Students Can Help Others Through Life Experiences
Creating a classroom climate that promotes caring, kindness and concern for others helps to promote a positive learning environment. Educators can set up their learning environment for success by employing the following strategies:
- Use praise frequently, and encourage students to praise each other
- Teach good manners to students, and reward students that use manners
- Designate one bulletin board as The Helping Board. Students can post newspaper articles that describe acts of kindness in their local community and around the world. Students can also use post-its to post acts of kindness that they see in their school and classroom.
- Highlight and encourage reading of high quality literature that promotes altruism.
- Explicitly teach vocabulary that kids can use to encourage good manners and positive talk in the classroom.
Books To Inspire Altruism
Readers have the opportunity to enjoy these informational, narrative and engaging texts. Sharing these books is an excellent way to get students excited about helping others. These books offer a great opportunity to enrich student’s vocabulary and content knowledge. Big Universe offers hundreds of titles in many different languages on thousands of topics. Find these informational and engaging texts at www.biguniverse.com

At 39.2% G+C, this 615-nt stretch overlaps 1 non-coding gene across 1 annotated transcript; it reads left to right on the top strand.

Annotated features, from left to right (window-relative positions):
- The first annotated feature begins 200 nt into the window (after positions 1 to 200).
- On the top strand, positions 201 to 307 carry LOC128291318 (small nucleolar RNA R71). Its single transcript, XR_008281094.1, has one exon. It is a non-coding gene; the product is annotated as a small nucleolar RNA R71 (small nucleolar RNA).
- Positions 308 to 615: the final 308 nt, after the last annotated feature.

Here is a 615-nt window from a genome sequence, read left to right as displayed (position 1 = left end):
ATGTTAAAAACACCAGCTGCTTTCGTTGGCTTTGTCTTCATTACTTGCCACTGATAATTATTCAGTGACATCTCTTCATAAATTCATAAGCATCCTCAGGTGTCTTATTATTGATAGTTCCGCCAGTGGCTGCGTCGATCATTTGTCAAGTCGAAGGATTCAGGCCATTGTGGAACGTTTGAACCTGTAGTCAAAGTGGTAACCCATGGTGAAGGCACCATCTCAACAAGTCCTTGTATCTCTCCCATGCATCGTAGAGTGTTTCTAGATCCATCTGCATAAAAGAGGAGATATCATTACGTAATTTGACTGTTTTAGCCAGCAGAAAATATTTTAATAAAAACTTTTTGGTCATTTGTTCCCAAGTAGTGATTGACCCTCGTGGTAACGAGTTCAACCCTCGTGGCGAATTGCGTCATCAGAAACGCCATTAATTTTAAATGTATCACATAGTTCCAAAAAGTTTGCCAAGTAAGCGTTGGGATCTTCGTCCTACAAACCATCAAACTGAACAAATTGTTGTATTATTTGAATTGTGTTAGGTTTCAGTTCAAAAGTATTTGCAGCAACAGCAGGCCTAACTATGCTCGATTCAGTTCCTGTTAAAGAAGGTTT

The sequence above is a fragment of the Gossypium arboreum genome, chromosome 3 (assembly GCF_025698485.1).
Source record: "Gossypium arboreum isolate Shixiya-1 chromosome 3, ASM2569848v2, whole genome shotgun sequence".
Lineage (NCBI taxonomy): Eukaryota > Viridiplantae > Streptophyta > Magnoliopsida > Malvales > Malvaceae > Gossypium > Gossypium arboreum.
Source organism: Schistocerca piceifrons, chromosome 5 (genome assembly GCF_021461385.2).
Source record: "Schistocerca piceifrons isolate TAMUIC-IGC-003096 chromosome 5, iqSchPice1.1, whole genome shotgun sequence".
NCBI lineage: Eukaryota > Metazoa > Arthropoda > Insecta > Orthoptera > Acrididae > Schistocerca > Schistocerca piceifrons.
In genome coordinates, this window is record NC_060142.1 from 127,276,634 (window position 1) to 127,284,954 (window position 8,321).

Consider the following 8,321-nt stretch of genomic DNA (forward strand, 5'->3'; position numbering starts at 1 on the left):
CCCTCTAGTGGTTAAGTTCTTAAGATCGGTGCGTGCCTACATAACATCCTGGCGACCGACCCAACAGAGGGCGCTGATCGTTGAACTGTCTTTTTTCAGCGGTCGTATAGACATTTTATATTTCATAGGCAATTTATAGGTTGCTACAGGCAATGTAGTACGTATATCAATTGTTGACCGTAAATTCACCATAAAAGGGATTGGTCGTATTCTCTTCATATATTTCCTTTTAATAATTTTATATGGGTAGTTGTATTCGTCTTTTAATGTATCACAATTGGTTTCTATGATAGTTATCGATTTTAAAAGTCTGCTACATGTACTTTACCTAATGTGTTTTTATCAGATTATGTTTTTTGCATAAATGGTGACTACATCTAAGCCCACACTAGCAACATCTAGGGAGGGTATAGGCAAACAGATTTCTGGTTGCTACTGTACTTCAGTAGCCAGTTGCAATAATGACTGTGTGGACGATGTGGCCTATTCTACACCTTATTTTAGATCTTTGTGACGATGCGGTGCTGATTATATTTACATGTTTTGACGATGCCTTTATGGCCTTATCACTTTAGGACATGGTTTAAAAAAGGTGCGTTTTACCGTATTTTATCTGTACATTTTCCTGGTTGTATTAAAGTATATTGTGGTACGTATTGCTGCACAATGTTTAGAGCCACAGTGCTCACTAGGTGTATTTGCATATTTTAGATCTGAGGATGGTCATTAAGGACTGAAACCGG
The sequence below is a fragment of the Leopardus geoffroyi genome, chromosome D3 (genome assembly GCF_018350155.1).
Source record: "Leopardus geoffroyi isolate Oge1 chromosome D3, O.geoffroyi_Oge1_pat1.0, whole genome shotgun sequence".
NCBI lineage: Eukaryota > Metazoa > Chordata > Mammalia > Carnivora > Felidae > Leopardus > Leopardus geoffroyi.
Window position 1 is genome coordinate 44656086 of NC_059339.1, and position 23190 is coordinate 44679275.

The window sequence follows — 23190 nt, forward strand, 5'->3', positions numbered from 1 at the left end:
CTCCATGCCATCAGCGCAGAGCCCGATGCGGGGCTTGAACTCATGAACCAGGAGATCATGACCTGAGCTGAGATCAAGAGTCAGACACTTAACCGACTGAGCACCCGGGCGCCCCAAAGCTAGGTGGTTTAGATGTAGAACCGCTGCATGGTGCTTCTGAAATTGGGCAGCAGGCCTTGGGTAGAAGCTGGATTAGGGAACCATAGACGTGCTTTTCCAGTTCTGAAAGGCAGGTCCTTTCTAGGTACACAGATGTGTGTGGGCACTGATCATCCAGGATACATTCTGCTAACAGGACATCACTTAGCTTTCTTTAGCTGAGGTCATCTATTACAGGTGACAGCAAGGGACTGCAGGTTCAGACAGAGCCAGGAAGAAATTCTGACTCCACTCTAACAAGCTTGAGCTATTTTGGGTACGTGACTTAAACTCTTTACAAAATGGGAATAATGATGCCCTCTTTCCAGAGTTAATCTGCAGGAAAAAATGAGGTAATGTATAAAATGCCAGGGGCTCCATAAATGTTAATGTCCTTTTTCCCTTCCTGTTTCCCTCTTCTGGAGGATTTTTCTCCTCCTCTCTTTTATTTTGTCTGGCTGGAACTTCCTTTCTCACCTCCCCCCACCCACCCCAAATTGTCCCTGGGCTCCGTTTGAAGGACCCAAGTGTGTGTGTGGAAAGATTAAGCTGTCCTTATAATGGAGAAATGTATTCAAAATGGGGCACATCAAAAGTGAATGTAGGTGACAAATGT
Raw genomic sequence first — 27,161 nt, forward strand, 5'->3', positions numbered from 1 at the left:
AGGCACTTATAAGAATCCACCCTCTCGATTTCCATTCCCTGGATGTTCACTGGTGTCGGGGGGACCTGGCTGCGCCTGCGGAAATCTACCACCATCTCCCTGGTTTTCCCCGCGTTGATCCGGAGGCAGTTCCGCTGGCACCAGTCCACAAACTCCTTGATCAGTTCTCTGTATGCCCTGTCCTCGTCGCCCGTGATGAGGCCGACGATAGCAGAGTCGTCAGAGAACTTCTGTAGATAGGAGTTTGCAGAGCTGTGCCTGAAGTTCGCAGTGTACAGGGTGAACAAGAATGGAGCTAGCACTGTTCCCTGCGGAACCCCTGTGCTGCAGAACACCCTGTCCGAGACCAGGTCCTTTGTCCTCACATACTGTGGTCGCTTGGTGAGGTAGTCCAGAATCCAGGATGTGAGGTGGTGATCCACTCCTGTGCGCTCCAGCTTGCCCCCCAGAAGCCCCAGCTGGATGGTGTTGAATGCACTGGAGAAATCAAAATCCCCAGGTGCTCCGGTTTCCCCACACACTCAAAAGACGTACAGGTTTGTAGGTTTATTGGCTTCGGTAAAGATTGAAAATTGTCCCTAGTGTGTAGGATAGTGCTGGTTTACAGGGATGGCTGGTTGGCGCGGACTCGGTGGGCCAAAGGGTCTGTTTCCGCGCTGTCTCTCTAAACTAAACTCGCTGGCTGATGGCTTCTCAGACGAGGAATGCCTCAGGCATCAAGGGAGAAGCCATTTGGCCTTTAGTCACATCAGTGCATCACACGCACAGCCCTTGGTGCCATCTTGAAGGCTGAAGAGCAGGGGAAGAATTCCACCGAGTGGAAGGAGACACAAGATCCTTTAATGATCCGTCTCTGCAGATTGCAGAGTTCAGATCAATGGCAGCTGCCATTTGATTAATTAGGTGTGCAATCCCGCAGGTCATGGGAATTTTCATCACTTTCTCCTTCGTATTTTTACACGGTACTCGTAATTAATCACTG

by Anna Prokos (author), Nathan Jarvis (illustrator) © 2010
ISBN: 9781936163106Ocho is the best at helping others. But who will help him when he needs it? Character concept: Caring: Be kind.
The Common Core State Standards clearly outline what is expected of students at each grade level, for students in the United States. The Common Core State Standards can be found at www.corestandards.org/
Key Ideas and Details:
Ask and answer questions about key details in a text.
Retell stories, including key details, and demonstrate understanding of their central message or lesson.
Describe characters, settings, and major events in a story, using key details.
Craft and Structure:
Identify words and phrases in stories or poems that suggest feelings or appeal to the senses.
Explain major differences between books that tell stories and books that give information, drawing on a wide reading of a range of text types.
Identify who is telling the story at various points in a text.
Integration of Knowledge and Ideas:
Use illustrations and details in a story to describe its characters, setting, or events.
(RL.1.8 not applicable to literature)
Compare and contrast the adventures and experiences of characters in stories.